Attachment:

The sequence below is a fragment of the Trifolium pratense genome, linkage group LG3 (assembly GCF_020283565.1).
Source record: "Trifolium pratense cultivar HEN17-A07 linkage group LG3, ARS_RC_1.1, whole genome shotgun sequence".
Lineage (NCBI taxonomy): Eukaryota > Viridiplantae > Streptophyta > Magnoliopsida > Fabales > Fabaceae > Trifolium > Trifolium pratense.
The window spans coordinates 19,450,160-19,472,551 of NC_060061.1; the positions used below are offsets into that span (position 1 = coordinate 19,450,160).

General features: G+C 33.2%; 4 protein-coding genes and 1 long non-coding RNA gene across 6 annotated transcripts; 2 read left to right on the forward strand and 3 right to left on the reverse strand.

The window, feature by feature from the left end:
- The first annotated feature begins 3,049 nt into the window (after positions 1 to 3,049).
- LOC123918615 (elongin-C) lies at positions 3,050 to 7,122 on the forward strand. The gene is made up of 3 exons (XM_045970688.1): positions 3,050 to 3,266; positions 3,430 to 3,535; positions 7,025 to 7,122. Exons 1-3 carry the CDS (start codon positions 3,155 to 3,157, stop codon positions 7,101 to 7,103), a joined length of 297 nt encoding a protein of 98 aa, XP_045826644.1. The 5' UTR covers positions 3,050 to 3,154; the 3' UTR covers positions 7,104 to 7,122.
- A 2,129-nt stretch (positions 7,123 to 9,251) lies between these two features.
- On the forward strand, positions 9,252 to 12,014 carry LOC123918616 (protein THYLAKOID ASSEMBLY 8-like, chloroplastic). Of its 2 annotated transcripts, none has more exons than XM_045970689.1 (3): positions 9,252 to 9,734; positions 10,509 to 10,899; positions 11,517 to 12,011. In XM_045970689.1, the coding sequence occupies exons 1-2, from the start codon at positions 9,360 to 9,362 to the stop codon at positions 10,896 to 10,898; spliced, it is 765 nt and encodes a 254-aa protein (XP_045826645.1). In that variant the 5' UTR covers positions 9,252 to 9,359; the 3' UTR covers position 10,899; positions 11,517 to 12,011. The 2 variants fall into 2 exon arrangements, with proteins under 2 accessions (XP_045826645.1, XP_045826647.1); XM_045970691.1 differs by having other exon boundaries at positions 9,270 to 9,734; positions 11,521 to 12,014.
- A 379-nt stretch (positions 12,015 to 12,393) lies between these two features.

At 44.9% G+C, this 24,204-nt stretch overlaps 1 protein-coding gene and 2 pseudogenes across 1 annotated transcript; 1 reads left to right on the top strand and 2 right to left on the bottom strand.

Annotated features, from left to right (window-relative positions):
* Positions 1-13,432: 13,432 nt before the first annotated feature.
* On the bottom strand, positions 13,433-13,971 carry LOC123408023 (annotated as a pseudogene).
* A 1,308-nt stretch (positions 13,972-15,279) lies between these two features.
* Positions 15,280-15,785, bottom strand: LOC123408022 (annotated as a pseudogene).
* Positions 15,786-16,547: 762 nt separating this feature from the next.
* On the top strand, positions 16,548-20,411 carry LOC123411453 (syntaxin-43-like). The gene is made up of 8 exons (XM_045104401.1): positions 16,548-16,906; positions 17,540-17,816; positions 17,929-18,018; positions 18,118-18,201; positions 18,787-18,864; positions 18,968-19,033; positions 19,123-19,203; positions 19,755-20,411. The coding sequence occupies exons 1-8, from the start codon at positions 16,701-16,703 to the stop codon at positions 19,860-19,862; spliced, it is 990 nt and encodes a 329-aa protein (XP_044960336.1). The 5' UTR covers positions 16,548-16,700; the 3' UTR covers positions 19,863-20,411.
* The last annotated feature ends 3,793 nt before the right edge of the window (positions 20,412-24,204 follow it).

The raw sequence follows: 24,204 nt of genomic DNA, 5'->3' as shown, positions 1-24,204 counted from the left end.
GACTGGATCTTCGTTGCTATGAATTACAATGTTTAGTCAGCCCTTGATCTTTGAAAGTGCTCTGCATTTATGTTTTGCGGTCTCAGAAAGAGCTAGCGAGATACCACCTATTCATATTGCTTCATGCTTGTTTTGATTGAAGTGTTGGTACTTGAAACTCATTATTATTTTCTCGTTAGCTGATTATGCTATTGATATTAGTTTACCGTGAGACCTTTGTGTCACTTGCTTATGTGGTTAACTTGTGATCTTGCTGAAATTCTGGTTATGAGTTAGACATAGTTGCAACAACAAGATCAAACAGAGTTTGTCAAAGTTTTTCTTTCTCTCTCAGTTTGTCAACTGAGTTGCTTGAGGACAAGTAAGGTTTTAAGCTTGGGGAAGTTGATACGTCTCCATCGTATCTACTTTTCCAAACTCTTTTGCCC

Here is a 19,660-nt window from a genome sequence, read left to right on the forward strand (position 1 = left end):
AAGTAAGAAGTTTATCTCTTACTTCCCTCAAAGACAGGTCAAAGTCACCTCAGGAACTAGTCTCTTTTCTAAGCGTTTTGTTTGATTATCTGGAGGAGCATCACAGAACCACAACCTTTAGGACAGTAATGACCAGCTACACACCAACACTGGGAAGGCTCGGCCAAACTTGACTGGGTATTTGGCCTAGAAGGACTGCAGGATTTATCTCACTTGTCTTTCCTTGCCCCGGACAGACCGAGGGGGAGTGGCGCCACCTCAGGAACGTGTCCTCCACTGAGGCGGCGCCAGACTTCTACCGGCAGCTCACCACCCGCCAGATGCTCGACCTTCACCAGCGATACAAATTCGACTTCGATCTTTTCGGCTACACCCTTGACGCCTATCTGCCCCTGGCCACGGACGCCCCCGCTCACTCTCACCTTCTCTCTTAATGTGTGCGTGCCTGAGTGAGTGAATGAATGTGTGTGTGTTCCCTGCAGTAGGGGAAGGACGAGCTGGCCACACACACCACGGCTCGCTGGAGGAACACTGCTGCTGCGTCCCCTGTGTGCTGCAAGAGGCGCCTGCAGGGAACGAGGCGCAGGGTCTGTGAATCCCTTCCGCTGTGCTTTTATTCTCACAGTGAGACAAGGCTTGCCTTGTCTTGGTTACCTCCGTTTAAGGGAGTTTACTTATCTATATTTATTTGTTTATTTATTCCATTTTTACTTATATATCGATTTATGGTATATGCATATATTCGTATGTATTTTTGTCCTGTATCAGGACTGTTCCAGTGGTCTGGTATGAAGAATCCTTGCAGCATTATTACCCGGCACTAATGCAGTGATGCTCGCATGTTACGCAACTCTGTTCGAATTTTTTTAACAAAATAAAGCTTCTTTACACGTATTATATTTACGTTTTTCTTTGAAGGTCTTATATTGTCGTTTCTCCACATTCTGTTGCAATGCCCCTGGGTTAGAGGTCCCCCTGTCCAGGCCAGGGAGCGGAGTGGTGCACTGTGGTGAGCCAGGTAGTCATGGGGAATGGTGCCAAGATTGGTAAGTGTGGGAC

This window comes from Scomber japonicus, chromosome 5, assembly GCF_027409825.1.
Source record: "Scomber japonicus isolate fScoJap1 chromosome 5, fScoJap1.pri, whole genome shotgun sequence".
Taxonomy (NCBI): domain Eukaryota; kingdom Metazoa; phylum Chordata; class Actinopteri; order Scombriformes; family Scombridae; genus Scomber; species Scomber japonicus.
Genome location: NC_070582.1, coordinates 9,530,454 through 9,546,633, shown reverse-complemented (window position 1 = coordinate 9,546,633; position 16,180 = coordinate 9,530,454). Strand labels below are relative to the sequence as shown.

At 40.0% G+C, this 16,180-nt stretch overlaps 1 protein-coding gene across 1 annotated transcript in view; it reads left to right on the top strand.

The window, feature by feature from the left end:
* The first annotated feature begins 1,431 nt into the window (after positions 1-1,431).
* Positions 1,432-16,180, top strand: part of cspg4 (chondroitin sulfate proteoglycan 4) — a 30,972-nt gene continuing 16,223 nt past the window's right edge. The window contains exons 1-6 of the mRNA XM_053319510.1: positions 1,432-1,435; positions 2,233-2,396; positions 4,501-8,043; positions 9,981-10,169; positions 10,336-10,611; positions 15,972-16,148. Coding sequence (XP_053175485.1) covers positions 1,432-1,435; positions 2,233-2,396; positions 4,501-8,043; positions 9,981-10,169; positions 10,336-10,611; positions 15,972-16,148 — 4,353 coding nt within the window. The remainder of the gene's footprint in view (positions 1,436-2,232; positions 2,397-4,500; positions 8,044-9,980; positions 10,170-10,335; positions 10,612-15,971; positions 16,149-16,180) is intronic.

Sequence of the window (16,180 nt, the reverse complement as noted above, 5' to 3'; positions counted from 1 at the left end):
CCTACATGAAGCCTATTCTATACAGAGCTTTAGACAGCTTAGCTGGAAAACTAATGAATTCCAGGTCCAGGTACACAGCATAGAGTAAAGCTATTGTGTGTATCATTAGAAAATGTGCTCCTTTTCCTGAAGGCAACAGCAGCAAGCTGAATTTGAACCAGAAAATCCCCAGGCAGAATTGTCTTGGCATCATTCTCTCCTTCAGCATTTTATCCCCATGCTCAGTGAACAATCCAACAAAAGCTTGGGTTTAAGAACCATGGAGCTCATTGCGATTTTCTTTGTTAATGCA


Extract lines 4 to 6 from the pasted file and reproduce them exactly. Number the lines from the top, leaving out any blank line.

The window spans coordinates 19,450,160-19,472,551 of NC_060061.1; the positions used below are offsets into that span (position 1 = coordinate 19,450,160).

General features: G+C 33.2%; 4 protein-coding genes and 1 long non-coding RNA gene across 6 annotated transcripts; 2 read left to right on the forward strand and 3 right to left on the reverse strand.

The window, feature by feature from the left end: